Las Vegas Mobster Part 4: Free Banana Nut Ice Cream For Everyone

April 5, 2019

 

 

 

 

 

 

 

 

 

 

By Marc Kelley

Syndicated by: Montana News

It's fairly safe to say, most have us have heard the name Howard Hughes and we have heard many stories about the reclusive billionaire. As do many with unique personality types, Howard Hughes lived a life of his own choosing. From the very beginning, it seems Hughes was destined to live a life outside of the mainstream; yet, flourish as both a celebrity and business tycoon.

 

 

 

 

Howard Hughes was born in Humble, Texas, December 24, 1905, to parents, Howard Hughes Sr and his wife Allene. As if writing the history of their only child, it was clear Howard Hughes Sr, walked to the beat of a different drummer. In 1892, the elder Hughes entered Harvard University, with the intention of following in his Father's footsteps, as an attorney. However, after only one year, he became disinterested in the rigors and strict expectations that accompany a law career, leaving Harvard to become an entrepreneur. Hughes tried and failed at several different endeavors, before moving to Humble,Texas. In 1901, oil was discovered just outside Beaumont, Texas and the young Hughes was eager to capitalize on the new found industry as a "wildcatter".

 

 

 

 

 

Discovering the difficulty of drilling thru the hard rock, Texas ground with the "fishtail" drill bits of the time, Hughes put his brain to work and developed a vastly superior, two cone, roller cutting bit, which would ultimately revolutionize the oil drilling business. In 1909 Hughes patented his design and with his partner, Walter Sharp, the pair founded the Sharp-Hughes Tool Company. In 1912, Walter Sharp died and Howard Hughes Sr, purchased his shares in the company and changed the name to the Hughes Tool Company. In 1924, Howard Hughes Sr. died, leaving the entire company and its fortune to his son Howard Jr. and, at the age of 18, Howard Hughes was a millionaire.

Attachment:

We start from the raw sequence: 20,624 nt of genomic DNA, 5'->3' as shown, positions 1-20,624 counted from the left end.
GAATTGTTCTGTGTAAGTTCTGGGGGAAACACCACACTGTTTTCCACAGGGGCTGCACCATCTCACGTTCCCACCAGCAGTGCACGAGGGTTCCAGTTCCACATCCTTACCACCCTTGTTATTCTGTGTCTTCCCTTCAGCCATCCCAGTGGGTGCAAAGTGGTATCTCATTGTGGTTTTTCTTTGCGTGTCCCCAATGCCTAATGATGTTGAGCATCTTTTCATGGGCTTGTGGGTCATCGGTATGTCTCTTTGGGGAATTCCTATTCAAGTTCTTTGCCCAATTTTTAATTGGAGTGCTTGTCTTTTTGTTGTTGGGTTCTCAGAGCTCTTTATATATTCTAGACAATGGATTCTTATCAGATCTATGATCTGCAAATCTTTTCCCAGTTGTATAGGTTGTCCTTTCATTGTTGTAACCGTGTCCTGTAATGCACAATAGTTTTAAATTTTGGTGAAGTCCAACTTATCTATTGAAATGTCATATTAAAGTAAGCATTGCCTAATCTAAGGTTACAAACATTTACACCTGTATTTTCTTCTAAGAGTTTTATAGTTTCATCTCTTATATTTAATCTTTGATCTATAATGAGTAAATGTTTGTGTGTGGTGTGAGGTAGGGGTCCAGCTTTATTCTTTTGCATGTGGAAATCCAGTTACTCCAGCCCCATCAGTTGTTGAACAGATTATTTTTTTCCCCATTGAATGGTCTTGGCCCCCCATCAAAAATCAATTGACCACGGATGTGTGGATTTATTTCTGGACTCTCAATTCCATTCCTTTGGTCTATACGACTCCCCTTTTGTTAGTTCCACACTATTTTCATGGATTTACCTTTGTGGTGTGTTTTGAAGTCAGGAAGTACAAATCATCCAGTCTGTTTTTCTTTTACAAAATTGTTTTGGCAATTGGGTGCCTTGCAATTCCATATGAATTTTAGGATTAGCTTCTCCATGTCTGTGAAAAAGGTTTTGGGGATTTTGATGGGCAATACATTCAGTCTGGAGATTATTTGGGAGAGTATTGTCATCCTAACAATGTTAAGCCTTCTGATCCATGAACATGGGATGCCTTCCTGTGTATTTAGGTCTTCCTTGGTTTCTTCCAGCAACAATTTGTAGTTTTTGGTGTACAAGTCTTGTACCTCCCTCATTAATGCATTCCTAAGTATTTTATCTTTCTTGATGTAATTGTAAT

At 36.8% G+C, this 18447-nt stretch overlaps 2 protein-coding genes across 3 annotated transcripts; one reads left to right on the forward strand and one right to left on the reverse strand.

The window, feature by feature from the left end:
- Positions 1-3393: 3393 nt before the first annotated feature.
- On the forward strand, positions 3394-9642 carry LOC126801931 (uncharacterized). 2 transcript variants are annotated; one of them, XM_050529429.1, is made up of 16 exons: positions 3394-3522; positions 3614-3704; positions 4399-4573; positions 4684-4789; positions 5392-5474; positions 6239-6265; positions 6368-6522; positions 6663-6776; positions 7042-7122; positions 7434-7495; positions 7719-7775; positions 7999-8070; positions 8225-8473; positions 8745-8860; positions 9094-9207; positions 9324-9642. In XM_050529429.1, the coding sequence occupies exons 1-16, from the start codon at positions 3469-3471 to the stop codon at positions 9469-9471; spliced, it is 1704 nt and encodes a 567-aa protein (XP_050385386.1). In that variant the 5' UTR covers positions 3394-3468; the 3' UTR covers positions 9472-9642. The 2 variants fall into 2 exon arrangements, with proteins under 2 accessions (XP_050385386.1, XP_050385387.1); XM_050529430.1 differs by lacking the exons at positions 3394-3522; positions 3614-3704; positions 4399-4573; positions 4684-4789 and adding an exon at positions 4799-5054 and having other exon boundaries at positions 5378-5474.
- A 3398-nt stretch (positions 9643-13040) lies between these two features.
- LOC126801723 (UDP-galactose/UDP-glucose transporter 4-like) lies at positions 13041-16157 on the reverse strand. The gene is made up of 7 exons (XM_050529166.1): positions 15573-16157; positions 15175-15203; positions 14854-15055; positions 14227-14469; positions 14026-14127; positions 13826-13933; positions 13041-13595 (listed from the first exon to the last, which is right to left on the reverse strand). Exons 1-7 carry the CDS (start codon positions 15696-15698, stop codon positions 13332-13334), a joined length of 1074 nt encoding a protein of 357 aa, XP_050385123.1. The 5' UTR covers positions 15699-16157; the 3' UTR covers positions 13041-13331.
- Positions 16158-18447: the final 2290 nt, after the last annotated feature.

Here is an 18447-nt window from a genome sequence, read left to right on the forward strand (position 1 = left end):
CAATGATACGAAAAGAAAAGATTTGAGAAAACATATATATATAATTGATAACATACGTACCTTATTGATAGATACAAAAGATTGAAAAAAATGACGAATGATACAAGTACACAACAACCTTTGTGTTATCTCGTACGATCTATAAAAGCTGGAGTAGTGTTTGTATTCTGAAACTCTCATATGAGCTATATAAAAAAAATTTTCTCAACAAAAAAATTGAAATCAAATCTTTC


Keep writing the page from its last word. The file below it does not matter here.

After his fathers death, Hughes, following in his fathers footsteps, dropped out of Rice University to manage his new company. Once again, like his father before him Hughes became disenchanted with the daily grind of running a large company, and in 1925 set out for the glitz and glamour of Hollywood and the silver screen. In 1926 Hughes produced his first movie entitled "Swell Hogan", a comedy which turned out to be a disaster, failing to recoup its initial investment, let alone turn a profit. Four other films followed which did in fact make money including the 1927 film Two Arabian Knights, which won the Academy Award for Best Director. Hughes most notable film, entitled, The Outlaw, was released in 1946, and told the classic tale of Pat Garrett and Billy the Kid and starred a scantily clad, curvy brunette, by the name of Jane Russell.